Don't get into a hissy fit! (courtesy of Kevin Steele)
Life isn't always a bed of roses in public relations. Especially when public feedback and criticism seem to be directed towards your organisation, your products or even worse, your colleagues.
The easiest way to react is to shoot from the gut. Take out that bazooka and blast those idiots into online oblivion. After all, they have taken unfair liberty with your organisation's reputation by making unfair comments, unjust criticisms, or untrue allegations on their newspapers, magazines, radio programmes, blogs, forums, discussion groups, facebook pages, twitter updates, and others.
My advice? Don't get into the fray. The surest way to stoke the flames of public wrath is to fight fire with fire. As Gandhi himself would have put it, "An eye for an eye makes the whole world blind."
Such tit-for-tat exchanges seldom have a happy ending. They end up with lose-lose outcomes where relationships just turn from bad to acrimonious and maybe even downright murderous. Sometimes, bridges are burn so badly that they lead to boycotts (online or offline) of your organisation's brands and services.
You may have won the battle by defending your organisation's integrity, but lost the war for public goodwill.
How then should one react to negativity? Can we truly just turn the other cheek and do nothing about it?
First, take a deep breath and maintain your cool. Don't take it personally. If you were in the midst of typing up that "kill those bastards" post on your blog, or writing a letter to the press that will "decimate the enemy", you should stop this very instant. Things that are done when one is outraged aren't usually worded in the best possible manner, and may lead to a further negative spiral in relationships.
If you can't achieve nirvana at your desk, my advice is to leave. Not quit the organisation, but take a walk perhaps to a park or garden nearby, along the river, or anywhere that is quiet. Alternatively, you can perhaps confide to a colleague, scream in the toilet or do something to let all that negative energy out. Don't just simmer and stew.
Next, you should think through why that person (or group) is reacting in this manner. Was heslighted by your organisation's officers in the past? Have they been publicly attacked or humiliated because of something which your organisation failed to do? Or does she have a vested interest in seeing to the downfall of your organisation?
As Stephen Covey would have said, "Seek First To Understand, and then To Be Understood". And the age-old concept of thinking win-win.
When that is done, explore various ways to address that person's points and the best way to do so. Would a direct approach (eg an email or phone call, if contacts are available) be better or would a public platform serve the purpose more adequately? In all my years of dealing with people, I find that most of them are not really monsters but decent human beings who just need to be sounded out.
Should there be a need for a written response, one should adopt some ground rules in any written correspondence as follows:
1) Be polite and pleasant, but don't be too superficial. Always thank the person for his or her view. Obviously, he or she must care enough to invest time, energy and effort in putting up a stinker!
2) Address the points raised as clearly as possible, in an objective and factual manner.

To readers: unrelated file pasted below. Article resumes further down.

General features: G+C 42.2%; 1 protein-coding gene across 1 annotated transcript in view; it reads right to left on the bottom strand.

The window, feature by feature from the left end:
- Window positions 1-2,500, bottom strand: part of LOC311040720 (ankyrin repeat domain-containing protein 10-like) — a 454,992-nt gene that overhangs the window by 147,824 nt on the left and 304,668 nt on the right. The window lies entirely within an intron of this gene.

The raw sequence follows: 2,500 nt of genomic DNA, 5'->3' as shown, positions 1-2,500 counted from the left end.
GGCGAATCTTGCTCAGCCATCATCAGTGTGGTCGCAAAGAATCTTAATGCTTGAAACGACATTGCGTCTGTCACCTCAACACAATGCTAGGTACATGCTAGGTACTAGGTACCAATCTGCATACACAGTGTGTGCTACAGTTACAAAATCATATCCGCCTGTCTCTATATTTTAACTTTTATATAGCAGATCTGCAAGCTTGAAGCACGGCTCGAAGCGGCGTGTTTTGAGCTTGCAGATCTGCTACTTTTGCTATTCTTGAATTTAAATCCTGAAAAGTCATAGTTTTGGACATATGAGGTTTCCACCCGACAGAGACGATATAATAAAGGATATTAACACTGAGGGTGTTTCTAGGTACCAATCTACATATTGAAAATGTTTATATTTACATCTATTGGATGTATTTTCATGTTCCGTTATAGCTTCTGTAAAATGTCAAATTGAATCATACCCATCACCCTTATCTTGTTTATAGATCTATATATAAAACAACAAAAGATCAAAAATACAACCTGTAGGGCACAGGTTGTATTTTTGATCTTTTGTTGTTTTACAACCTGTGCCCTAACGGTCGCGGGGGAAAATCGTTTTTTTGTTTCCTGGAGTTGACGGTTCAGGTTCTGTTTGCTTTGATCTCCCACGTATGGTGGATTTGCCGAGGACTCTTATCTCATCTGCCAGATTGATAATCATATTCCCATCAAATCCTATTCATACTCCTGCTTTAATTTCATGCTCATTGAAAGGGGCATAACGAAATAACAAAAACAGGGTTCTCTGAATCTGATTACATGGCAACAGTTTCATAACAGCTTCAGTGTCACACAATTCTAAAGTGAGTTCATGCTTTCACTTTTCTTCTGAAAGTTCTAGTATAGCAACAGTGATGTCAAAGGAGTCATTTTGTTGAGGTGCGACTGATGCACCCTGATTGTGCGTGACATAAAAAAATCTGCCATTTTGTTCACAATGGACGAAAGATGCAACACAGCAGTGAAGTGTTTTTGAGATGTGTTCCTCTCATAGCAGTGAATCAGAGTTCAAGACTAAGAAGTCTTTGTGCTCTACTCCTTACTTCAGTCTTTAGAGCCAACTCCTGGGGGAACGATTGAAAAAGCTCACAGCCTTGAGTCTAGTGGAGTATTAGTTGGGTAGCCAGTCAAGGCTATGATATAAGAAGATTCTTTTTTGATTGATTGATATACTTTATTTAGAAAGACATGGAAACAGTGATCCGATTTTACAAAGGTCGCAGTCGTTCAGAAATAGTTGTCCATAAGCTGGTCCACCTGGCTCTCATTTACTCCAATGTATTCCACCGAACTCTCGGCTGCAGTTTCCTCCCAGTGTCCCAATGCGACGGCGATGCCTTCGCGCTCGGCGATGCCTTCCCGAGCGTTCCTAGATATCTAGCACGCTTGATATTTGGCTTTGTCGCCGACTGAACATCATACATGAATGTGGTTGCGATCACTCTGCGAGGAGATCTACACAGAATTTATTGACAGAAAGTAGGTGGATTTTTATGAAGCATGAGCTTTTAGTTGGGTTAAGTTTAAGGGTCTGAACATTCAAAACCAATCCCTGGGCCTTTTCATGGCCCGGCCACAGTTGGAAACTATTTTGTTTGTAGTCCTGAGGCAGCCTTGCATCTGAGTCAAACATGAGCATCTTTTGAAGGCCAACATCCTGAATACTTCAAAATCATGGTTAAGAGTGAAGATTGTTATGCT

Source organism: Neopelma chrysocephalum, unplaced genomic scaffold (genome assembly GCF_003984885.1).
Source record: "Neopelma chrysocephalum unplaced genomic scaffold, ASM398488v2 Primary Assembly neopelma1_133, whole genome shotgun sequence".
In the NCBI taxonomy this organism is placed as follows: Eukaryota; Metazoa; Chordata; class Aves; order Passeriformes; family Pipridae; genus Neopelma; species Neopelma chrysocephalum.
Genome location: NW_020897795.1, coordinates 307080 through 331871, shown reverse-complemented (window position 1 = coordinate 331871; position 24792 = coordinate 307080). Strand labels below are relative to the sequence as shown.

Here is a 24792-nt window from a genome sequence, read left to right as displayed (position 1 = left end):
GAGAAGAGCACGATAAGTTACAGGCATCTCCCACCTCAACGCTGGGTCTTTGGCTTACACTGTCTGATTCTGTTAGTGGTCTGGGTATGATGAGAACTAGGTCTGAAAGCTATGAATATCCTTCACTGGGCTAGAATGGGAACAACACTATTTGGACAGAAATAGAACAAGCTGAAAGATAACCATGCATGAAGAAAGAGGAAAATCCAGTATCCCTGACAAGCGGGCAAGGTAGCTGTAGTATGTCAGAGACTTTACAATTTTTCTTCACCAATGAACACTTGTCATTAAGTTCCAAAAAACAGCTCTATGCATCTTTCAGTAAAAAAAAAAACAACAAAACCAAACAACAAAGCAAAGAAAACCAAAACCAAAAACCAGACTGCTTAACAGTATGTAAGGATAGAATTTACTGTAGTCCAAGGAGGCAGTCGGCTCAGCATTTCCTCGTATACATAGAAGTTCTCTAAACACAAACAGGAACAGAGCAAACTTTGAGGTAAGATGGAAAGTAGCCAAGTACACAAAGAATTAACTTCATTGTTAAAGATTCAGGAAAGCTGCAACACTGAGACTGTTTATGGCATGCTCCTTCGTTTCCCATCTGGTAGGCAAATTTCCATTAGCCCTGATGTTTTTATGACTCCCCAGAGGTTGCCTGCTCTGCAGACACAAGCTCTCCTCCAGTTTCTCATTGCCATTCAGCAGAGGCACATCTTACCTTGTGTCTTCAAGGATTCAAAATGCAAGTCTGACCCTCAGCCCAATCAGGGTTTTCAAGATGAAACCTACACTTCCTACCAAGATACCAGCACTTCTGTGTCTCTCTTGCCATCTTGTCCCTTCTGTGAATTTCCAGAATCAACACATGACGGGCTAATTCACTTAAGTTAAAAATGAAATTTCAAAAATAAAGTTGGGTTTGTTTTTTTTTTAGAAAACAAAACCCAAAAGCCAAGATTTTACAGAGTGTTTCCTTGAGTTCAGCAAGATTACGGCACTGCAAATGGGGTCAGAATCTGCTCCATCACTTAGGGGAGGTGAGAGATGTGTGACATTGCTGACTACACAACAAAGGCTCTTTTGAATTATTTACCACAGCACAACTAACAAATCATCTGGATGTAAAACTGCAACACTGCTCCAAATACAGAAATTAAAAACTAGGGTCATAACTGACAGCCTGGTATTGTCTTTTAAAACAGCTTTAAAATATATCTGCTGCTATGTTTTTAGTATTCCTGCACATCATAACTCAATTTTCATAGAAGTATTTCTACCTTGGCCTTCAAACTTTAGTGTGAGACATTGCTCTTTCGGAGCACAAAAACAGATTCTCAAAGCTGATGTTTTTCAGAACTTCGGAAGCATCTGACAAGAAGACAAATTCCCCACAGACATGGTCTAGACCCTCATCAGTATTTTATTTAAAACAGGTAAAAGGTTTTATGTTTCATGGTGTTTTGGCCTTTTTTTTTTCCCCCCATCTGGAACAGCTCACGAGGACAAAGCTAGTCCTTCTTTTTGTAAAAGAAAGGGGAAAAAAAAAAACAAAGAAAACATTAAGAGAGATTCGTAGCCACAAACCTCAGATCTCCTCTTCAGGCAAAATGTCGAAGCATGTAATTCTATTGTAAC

3) Brevity is an advantage, but don't be too curt. You don't want the public to think that you are unreceptive to feedback. At the same time, you shouldn't belabour the point.
4) Be honest about what's possible and what's not. If space is limited (eg a press reply), offer your contact particulars so that the person or group can contact you directly for a more comprehensive explanation.
5) If you have truly screwed up, just admit it. However, explain the circumstances behind that moment of failure if you can. We are all human beings after all.
6) Finally, end off by inviting that person to continue to be a customer/client/patron of your organisation's products and services, and to continue to provide inputs. State that you value his or her contributions.
If the situation calls for it, arrange a face-to-face meeting, preferably over a cup of coffee. I know this doesn't come across naturally for most people (you mean I have to meet that jerk? What happens if I end up punching him in the face....), but trust me, it works incredibly well. Give people the benefit of the doubt. Don't go to that meeting armed with files, factsheets and bullet points to defend your cause. Instead, just be prepared to spend more time listening than talking.
Should it be feasible, one could even consider inviting that person/group to be a part of your organisation's sounding board/ focus group. Let them know the extent of your pain as far as possible (subject to confidentiality and competitive factors), and offer them the rare and privileged opportunity of coming up with a solution. You can even formalise this relationship through some official letter or something.
Of course you would then ask me what happens if the person or group prefer to remain anonymous and choose to respond in a public online platform (like a blog or forum posting). That will then depend on the gravity of his or her criticisms. If it truly warrants a response, I would put one up on an official platform (personal or professional) that is easily viewed and identified, and leave the matter at that without responding to subsequent follow-up posts on the matter.
Eventually, all storms and battles will die-down. The trick in good public relations is how one can get back to normality as soon as possible. Keeping a controversy alive by fanning the flames or adding coal to the fire isn't a wise move. Especially when social media has the propensity of magnifying and enlarging any misstep into a worldwide calamity.
Labels: crisis communications, public feedback, public relations